Showing posts from September, 2014

Waterside colours

Violet Dropwing (Martin Kelsey) I could not take my eyes off its eyes: a calorific, almost luminous furnace crimson, round and compound. They were seemingly glowing and it was hard to discern a defined surface, it was if they flared. The rest of its body was equally loud, a vinaceous dandified plum colour. It stood, its three pairs of legs clasping the harsh-stemmed rush, its head partially rotated and then it had gone. I did not have to wait long for this territorial male to return and and there it was again, on the same perch, beside the same patch of still water. It was a Violet Dropwing, a dragonfly whose name describes both its hue and the way its wings hang forward at rest, like broad oars ready at an instant to push the insect into another dash at the waterside. It was not alone. From our position just downstream from a bridge crossing the River Almonte, without moving a foot, we could watch Epaulet Skimmers and Red-veined Darters, shifting in and out of the emergent vegetat

Chip chip chipping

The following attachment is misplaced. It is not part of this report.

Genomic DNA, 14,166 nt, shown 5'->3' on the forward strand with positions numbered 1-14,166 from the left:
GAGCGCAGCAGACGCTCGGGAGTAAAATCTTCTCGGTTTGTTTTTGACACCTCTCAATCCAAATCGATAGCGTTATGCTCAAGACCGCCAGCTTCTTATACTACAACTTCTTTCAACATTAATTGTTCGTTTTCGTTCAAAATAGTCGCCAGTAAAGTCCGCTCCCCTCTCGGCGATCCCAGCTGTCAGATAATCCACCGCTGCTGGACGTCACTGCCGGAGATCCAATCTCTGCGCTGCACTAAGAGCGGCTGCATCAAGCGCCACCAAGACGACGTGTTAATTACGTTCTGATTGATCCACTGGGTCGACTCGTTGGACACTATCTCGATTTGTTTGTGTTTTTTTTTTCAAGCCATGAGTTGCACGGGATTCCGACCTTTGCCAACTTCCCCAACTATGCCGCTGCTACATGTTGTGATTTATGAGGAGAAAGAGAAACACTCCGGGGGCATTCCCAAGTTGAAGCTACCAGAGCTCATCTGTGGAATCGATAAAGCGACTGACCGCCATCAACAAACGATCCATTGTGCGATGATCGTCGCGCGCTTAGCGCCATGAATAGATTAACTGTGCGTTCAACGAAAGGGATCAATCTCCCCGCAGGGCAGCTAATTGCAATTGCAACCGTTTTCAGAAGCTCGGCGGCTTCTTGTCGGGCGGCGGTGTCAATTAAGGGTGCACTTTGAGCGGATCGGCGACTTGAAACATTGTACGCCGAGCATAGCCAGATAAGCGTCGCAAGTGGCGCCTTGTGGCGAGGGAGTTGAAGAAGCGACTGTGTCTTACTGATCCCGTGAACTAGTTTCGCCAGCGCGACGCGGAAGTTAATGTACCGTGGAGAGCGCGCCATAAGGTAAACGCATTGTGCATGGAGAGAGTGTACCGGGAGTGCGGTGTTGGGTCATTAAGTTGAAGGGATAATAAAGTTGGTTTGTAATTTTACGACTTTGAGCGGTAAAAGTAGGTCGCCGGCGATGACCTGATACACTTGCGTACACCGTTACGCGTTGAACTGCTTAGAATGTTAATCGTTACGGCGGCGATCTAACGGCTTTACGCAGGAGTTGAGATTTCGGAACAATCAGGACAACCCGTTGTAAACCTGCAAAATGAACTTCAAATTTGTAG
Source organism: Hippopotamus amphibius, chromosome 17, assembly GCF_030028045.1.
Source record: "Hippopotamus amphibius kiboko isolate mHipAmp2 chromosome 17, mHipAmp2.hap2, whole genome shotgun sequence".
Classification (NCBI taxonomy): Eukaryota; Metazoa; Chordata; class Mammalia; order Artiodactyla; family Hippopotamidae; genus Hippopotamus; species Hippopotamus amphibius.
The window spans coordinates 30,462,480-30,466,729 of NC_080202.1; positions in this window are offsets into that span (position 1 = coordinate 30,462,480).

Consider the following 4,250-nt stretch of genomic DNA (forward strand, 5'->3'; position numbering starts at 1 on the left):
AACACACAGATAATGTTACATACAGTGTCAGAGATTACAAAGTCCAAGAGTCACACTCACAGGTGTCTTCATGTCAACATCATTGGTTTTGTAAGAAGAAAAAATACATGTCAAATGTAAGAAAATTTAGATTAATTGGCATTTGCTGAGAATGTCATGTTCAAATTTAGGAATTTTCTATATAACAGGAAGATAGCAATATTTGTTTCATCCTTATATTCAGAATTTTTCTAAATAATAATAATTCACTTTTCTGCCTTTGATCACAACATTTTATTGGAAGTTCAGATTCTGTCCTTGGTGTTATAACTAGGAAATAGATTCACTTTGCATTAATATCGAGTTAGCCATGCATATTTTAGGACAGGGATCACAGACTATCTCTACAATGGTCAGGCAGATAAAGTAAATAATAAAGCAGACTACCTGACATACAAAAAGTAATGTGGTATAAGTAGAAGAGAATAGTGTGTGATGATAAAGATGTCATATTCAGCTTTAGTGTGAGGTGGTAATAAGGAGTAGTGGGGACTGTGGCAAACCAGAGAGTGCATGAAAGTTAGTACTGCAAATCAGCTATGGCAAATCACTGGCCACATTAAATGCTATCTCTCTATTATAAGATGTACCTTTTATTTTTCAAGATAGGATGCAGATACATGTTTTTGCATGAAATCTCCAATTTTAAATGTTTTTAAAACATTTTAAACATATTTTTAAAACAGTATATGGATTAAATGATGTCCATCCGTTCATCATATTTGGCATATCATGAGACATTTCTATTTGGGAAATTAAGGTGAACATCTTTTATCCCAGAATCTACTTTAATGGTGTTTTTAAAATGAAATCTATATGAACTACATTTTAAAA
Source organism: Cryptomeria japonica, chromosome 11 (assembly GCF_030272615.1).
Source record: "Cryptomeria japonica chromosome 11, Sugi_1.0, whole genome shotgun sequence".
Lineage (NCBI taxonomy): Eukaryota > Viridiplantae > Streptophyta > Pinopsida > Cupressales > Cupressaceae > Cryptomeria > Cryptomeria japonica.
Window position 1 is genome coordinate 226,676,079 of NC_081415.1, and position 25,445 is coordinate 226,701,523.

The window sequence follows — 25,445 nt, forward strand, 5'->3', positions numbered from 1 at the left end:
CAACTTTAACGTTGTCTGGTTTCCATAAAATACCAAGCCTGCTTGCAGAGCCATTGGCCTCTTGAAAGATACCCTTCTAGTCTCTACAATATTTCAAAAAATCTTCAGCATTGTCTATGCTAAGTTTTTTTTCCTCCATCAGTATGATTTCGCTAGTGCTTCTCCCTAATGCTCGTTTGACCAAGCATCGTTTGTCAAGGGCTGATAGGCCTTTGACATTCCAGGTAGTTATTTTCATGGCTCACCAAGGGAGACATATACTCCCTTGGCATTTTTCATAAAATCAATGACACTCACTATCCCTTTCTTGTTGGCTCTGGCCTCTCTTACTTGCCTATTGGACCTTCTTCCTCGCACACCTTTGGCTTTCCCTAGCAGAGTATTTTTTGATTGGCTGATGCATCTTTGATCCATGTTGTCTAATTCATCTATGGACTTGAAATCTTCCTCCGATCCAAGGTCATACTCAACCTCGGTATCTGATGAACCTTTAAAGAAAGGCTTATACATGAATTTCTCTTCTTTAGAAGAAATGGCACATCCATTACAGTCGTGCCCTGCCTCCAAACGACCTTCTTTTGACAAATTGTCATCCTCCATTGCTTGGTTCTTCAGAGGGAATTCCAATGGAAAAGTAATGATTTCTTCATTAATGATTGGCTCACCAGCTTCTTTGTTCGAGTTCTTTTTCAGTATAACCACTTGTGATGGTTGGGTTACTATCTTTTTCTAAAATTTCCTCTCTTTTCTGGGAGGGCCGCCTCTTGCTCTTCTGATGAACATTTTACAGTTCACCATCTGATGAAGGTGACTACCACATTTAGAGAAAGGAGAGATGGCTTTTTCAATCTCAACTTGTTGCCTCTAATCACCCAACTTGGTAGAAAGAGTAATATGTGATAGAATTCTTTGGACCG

Booted Eagle (John Hawkins) There is a white wine freshness to these early autumn mornings, a clarity surfacing now, more crisply defined dawn wisps of cloud . There are fewer birds in the skyscape and soundscape compared to the spring, but this leaves the stage uncluttered and allows me to soak in solo performances, soliloquies. As I sit with a coffee at the edge of the garden, Woodlark song flows from the blue sky, never failing to move me. Its tranquil, sweet but almost melancholic lapping cadences lull me. Then comes the zany whooping whistles of Spotless Starlings, which give way abruptly to the mellow fluty warbling from a Blackcap in the top of the almond tree above me. I wonder whether this Blackcap is a bird on passage on one that has arrived to spend the winter here. It could be either. The next performance comes again from the sky. A curious " chip-chip-chip-chip " draws my attention upwards. The sound comes from the direction of the risen sun and it takes a